When days like today happen, I have been trying very hard to use them as an opportunity for personal growth. These are the moments that I’ll need to utilize in order to begin to create new, more healthy, productive, socially acceptable pathways in my brain. It’s never easy. I still get caught up in brooding over all the reasons that I shouldn’t be put in this situation, finding fault, blaming others, and coming up with ways to make these things stop happening, or at the very least to get revenge. I feel a great resistance bubbling up inside when I try to transition away from these thoughts to more positive ones. Something inside of me is always dragging its feet, insisting that if I allow myself to be okay with this, it will happen even more, and the injustice will continue to expand and grow larger. Part of me still tends to believe that’s true, but even so, I’m missing the point. Does it even matter if these things happen to me more if they no longer produce such toxic emotions?

I am trying to stay curious. Rather than getting wrapped up in the spiral of self-justifications, I ask myself, “Why is this so hard for me? What is it that keeps me from letting this go? Wouldn’t I rather be happy than right?” That’s really what it comes down to, that last question. Sometimes it’s hard for me to remember that being happy is better than being the smartest person in the room or being right or even having control. When I start feeling like I am helpless and powerless in a situation that is out of my control, I just need to remind myself that I am always in control. Maybe not when it comes to what happens to me, but I get to decide how I react to those things. That is what is truly important.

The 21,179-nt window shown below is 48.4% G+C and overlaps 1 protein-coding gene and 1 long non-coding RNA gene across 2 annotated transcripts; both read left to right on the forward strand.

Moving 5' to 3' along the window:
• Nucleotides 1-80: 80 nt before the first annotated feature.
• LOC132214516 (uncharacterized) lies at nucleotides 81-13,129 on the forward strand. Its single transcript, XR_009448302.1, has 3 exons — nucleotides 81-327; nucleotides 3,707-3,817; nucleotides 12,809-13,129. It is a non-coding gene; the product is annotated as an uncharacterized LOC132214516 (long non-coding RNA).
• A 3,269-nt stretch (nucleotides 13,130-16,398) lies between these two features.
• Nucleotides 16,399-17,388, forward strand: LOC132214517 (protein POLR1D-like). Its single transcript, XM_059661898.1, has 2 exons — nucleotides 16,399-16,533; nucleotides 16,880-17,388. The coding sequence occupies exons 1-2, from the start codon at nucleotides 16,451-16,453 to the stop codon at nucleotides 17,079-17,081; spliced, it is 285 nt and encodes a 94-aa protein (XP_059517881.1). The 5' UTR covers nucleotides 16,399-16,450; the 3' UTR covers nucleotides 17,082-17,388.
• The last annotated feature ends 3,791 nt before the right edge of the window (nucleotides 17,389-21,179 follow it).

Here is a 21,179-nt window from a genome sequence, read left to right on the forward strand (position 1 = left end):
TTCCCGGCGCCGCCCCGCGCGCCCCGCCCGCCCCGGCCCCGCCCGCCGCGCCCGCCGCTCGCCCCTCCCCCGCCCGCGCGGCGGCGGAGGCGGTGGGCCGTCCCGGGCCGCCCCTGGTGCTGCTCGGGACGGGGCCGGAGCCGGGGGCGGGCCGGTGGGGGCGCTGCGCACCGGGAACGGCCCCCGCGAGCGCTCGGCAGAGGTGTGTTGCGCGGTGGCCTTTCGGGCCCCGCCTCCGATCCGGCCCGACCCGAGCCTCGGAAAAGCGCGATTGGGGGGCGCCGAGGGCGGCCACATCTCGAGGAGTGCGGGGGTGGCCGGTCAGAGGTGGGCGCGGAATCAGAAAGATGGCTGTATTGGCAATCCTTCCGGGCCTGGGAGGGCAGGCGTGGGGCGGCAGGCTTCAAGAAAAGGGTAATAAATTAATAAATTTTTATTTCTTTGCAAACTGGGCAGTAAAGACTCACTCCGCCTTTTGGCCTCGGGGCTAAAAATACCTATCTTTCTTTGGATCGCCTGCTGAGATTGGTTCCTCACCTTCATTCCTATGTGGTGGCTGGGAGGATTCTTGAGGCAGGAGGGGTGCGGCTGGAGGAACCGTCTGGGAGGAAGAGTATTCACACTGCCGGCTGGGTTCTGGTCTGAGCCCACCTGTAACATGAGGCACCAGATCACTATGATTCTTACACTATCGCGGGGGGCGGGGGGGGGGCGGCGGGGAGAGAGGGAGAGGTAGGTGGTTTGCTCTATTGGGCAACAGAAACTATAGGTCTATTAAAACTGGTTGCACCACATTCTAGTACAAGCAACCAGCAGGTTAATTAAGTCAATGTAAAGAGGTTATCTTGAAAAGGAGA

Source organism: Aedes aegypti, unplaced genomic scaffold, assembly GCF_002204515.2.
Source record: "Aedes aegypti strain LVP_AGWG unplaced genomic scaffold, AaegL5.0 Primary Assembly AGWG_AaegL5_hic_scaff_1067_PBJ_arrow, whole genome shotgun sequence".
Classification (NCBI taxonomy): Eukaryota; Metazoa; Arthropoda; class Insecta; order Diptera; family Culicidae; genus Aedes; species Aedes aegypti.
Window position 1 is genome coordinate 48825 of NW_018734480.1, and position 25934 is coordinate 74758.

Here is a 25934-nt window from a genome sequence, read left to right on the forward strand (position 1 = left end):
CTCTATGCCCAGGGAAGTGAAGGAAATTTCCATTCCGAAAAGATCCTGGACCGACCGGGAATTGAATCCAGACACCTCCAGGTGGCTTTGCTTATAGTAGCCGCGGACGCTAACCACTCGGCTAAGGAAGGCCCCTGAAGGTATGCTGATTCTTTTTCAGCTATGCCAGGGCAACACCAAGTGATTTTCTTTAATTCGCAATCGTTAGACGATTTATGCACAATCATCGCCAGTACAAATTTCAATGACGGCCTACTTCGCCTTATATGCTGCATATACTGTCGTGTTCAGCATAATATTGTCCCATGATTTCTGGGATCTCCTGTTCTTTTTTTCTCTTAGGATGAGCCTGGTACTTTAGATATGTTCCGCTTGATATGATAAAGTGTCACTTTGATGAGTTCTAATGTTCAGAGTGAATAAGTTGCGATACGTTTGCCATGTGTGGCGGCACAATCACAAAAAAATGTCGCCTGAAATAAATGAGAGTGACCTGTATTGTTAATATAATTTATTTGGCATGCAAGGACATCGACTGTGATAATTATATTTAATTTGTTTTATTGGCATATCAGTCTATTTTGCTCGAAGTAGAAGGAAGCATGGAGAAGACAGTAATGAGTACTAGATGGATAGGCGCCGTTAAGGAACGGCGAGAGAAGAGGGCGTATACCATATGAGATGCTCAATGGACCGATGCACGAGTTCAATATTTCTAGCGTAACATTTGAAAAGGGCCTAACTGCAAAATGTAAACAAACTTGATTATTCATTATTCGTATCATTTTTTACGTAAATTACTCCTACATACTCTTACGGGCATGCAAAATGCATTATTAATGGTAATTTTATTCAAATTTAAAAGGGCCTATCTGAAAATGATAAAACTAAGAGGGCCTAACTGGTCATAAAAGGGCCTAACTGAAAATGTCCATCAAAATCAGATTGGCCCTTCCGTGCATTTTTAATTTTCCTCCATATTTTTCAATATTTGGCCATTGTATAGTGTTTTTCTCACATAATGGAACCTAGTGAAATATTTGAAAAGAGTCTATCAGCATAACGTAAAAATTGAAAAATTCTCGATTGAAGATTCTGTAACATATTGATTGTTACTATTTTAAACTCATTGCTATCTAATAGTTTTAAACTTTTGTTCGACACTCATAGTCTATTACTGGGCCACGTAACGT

As I continue on with this unbearably long day, I am going to choose to focus on all of the things I have to be grateful for instead of the few small irritations that I have to put up with occasionally. I love my job. I love the people I work with. I love (most) of the people in the other organizations we work with. I can get away with coming in 15 minutes late everyday. I can leave early another day since I’ll be staying over tonight. I got to work from home for nearly a year. My job is usually easy and not stressful. Yesterday I got to spend the whole day at the office chatting with my lovely work friends. We even got lunch delivered to us from Panera thanks to one of the board members. I am so grateful for having the opportunity to be a part of this place, even if that means learning how to bite my tongue sometimes. This is a valuable skill, one I genuinely want to learn. So I should also be grateful for these opportunities to practice it.